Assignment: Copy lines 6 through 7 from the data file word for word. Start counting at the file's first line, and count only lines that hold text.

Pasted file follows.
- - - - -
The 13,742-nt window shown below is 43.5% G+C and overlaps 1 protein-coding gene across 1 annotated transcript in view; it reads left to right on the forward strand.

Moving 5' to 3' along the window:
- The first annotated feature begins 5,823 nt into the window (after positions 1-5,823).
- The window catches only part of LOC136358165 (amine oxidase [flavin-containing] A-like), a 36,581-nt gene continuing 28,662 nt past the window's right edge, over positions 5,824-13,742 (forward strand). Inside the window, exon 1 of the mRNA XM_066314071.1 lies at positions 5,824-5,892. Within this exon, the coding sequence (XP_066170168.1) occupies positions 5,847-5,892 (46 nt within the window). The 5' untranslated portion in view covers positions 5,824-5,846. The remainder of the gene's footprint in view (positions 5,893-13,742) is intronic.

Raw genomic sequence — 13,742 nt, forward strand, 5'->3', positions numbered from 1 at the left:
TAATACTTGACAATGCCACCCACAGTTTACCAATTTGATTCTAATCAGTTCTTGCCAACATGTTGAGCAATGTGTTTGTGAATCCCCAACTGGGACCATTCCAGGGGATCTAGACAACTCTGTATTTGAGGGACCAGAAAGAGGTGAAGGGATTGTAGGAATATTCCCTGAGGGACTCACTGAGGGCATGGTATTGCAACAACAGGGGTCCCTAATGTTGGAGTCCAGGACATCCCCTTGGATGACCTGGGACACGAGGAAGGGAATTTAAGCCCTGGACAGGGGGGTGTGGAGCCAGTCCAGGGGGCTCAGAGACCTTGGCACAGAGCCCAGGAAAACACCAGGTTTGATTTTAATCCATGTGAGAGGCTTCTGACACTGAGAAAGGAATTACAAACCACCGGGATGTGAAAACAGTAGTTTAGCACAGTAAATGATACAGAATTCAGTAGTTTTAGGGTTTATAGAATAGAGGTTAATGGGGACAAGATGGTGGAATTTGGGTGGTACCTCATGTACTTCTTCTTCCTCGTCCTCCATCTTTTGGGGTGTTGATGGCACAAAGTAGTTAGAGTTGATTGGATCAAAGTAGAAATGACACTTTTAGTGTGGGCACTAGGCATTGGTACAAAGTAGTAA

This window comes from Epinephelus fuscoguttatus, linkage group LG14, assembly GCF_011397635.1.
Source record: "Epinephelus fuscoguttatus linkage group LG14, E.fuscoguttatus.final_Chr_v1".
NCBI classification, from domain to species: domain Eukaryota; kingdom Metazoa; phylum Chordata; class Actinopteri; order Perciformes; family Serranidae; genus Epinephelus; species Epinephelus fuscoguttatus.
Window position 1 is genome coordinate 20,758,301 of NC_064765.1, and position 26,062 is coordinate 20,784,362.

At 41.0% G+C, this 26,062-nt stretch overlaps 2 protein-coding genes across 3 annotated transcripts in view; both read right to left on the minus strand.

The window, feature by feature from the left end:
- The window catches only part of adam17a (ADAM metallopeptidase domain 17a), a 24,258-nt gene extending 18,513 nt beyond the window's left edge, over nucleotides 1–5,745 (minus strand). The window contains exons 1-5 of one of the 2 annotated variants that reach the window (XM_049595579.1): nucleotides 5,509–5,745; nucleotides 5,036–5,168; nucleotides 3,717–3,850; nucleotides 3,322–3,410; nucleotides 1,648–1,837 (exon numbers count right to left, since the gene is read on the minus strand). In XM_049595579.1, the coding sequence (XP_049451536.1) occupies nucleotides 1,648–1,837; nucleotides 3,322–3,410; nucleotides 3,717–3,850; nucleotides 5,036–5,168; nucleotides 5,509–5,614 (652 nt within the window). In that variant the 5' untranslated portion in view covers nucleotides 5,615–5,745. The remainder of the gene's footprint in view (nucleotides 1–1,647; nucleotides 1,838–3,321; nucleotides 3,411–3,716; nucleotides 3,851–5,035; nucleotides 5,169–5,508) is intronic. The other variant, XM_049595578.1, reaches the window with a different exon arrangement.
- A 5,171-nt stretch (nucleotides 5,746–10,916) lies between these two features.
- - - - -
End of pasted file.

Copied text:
TAATACTTGACAATGCCACCCACAGTTTACCAATTTGATTCTAATCAGTTCTTGCCAACATGTTGAGCAATGTGTTTGTGAATCCCCAACTGGGACCATTCCAGGGGATCTAGACAACTCTGTATTTGAGGGACCAGAAAGAGGTGAAGGGATTGTAGGAATATTCCCTGAGGGACTCACTGAGGGCATGGTATTGCAACAACAGGGGTCCCTAATGTTGGAGTCCAGGACATCCCCTTGGATGACCTGGGACACGAGGAAGGGAATTTAAGCCCTGGACAGGGGGGTGTGGAGCCAGTCCAGGGGGCTCAGAGACCTTGGCACAGAGCCCAGGAAAACACCAGGTTTGATTTTAATCCATGTGAGAGGCTTCTGACACTGAGAAAGGAATTACAAACCACCGGGATGTGAAAACAGTAGTTTAGCACAGTAAATGATACAGAATTCAGTAGTTTTAGGGTTTATAGAATAGAGGTTAATGGGGACAAGATGGTGGAATTTGGGTGGTACCTCATGTACTTCTTCTTCCTCGTCCTCCATCTTTTGGGGTGTTGATGGCACAAAGTAGTTAGAGTTGATTGGATCAAAGTAGAAATGACACTTTTAGTGTGGGCACTAGGCATTGGTACAAAGTAGTAA

This window comes from Epinephelus fuscoguttatus, linkage group LG14, assembly GCF_011397635.1.